By Eva Bjerring
The new expansion of the Louvre in Lens is 360 meters of steel and glass unfolding on top of an old coal mine and expected to attract 500.000 visitors each year. It is a museum that aims at educating visitors in how to look at art and on top of that revitalize the post-industrial town Lens in France.
The Louvre-Lens is the sister gallery of the Musée du Louvre based just one hour from Paris with the TGV high speed train. The Louvre-Lens was one of France’s biggest developments in 2012 and opened in December of the same year after an international competition won by New York-based Imrey Culbert, Tokyo-based Pritzker Prise awardee SANAA (Kazuyo Sejima and Ryue Nishizawa), and French landscape architects Mosbach Paysagistes in 2006.
Since 1793, the Louvre Palais has been a national museum whose collections are available to the entire nation of France and whose mission is to reach out to regions beyond Paris. The new gallery holds its own departments and a full range of artistic, social, and educational programs and activities. Though it won’t have a collection of its own, it will be filled with works of art from the collections of the Louvre.
Dissolving into the landscape
The SANAA branch of the Louvre spans 300,000 square feet of new construction, devoting over 75,000 square feet of galleries and accessible storage areas for hundreds of treasures from the Louvre’s collection.
Because of the 153 acre site being slightly higher than its surrounding the design strategy called for a series of five pavilions – low one-story structures that gracefully enhance and dissolve into the landscape rather than overpower it.
All of the buildings, whether reflective or transparent, meander slightly along with the gentle curves of the site. To actually fuse nature with the structures a highly reflective polished and anodized aluminum facade clads the volumes, creating blurred reflections of the surroundings, changing with the scenery, the weather, and the position of the person viewing it.
The roofs, partly in glass, bring in daylight and the sky above lifting the gallery to modern, airy and welcoming standards. A design grip characterizing all of the Louvre-Lens, described by the SANAA office as a low, easily accessible structure that integrates into the site without imposing on it by its presence.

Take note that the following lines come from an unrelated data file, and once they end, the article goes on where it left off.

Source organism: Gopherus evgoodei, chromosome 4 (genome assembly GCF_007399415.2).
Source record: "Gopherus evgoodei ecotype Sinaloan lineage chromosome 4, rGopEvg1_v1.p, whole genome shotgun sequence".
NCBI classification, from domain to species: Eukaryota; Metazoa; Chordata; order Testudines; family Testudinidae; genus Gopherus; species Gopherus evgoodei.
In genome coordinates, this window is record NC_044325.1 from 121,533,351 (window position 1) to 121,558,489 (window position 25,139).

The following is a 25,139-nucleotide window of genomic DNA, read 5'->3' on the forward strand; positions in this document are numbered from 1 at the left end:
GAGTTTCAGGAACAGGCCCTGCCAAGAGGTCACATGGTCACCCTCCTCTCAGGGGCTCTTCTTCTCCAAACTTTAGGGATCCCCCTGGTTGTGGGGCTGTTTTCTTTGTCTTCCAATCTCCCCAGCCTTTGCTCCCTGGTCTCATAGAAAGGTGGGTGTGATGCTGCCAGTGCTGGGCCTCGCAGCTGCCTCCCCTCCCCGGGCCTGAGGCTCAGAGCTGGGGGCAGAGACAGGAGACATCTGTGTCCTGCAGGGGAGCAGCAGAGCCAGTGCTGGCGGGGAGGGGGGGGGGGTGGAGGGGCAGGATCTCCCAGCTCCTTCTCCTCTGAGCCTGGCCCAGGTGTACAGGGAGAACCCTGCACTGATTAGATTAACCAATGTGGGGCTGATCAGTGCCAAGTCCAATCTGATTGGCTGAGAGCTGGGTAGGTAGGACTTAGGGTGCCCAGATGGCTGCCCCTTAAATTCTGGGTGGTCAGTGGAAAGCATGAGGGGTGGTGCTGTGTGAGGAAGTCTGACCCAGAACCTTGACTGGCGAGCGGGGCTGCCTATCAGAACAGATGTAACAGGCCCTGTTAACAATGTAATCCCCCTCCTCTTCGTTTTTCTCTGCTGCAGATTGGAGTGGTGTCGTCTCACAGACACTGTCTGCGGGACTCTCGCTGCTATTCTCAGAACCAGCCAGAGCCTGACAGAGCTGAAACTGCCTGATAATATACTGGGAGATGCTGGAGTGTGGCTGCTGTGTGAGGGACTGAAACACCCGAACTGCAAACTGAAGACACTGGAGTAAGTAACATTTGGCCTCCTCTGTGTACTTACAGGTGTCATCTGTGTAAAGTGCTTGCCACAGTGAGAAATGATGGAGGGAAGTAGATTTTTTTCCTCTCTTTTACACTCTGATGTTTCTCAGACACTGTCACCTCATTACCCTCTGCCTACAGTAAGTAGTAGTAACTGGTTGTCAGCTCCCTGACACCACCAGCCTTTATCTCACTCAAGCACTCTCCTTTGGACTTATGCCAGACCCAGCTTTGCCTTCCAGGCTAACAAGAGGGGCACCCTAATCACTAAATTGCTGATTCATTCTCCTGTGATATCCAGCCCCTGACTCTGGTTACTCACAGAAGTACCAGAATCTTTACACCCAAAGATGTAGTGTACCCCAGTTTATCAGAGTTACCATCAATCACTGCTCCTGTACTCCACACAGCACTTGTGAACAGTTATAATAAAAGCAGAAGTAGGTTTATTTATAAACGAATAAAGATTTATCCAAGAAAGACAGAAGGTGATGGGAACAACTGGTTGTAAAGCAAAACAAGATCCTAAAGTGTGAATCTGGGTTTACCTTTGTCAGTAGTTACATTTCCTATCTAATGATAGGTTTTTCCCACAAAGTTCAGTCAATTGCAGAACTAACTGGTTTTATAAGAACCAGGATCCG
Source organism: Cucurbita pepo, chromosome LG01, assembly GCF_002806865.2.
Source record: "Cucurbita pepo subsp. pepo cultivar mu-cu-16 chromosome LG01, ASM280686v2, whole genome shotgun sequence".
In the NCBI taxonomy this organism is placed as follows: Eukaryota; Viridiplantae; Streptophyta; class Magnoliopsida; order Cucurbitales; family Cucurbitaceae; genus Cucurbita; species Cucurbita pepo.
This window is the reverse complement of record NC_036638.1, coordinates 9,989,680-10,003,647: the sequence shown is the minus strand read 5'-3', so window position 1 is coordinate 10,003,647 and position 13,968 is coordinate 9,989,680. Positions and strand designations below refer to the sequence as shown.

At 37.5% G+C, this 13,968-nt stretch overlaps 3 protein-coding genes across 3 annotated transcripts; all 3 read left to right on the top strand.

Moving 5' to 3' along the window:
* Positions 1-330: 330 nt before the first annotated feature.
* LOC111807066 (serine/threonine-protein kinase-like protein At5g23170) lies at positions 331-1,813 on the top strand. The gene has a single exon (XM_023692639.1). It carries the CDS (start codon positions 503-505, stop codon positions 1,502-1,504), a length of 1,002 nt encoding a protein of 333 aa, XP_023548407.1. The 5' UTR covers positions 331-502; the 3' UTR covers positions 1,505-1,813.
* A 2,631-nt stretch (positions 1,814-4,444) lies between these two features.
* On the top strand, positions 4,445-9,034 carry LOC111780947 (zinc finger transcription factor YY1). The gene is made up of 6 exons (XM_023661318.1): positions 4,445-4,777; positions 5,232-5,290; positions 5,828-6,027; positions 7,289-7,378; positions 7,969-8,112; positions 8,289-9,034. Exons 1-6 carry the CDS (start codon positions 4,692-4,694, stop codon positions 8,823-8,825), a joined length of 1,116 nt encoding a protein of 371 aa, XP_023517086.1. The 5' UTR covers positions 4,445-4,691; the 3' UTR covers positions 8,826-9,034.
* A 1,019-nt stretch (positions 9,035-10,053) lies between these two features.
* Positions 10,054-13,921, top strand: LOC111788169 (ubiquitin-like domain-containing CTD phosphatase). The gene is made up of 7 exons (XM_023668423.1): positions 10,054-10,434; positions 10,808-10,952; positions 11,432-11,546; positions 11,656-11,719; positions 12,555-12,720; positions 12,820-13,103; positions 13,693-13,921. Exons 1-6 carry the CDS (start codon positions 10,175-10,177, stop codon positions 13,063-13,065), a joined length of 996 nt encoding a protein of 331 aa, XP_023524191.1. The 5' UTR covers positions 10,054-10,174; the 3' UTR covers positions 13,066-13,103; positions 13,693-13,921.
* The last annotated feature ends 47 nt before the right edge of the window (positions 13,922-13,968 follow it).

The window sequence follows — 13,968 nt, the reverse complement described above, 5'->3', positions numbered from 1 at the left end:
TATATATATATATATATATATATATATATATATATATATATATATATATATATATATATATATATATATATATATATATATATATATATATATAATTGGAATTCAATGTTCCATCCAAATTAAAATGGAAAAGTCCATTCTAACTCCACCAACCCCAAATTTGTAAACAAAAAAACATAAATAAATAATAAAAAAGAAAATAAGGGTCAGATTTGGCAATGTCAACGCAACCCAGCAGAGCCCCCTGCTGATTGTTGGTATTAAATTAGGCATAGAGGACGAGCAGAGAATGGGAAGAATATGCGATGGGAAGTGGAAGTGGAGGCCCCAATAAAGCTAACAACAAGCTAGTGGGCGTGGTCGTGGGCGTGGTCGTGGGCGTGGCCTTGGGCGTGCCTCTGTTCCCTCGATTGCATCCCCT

|We conceived this new Louvre to be everything the Palais Louvre is not, and sought to create transparency both literally and figuratively.|
|/ Celia Imrey, Principal of Imrey Culbert|
Mirroring Louvre Paris – in its own fashion
The 5 buildings, 4 rectangular and one large square in the center, mirror the design of the Paris Louvre with its two outstretched wings.
At the Louvre-Lens the transparent center square serves as the main reception area and a public space for the local population. Here you will also find the up to date multimedia library, museum store and the cafeteria.
The two easternmost pavilions are the principal exhibition halls, one being the opaque Galerie du Temps (Gallery of Time) – this semi-permanent installation exhibits the masterpieces from the Louvre Paris regardless of styles and places of origin and arranged in chronological order, which is a striking departure from the way art is exhibited in the Louvre Paris. The main focus is art from the periods of the Antiquity, the Middle Ages and Modern art.
The center pavilion serves as the main reception area and a public space for the local population. Here you will also find an up to date multimedia library, museum store and the cafeteria. The next pavilion houses temporary exhibitions, and the final a 300-seat auditorium.
The master wing of the museum, the Galeries du Temps, Le Pavillon de Verre (Glass Pavilion) is a continuation of the Galerie du temps. Here visitors find artworks from neighboring museums in the region. Finally, La Galerie d’Exposition Temporaire houses the museum’s two temporary exhibits per year.
How to look at art
One of the museum’s objectives is to teach the public how to look at art. Works will be presented in an educational context, which will draw heavily on the latest information and communication technologies.
To make the works easier to understand, the collections will be displayed transversally, reaching beyond the limits of the traditional museum departments, thus giving visitors a new understanding of the works.
The architects have added an Introductory Gallery, accessible via a large staircase, where visitors can peer down onto the museum’s reserves and the studios where artworks are being prepared for display.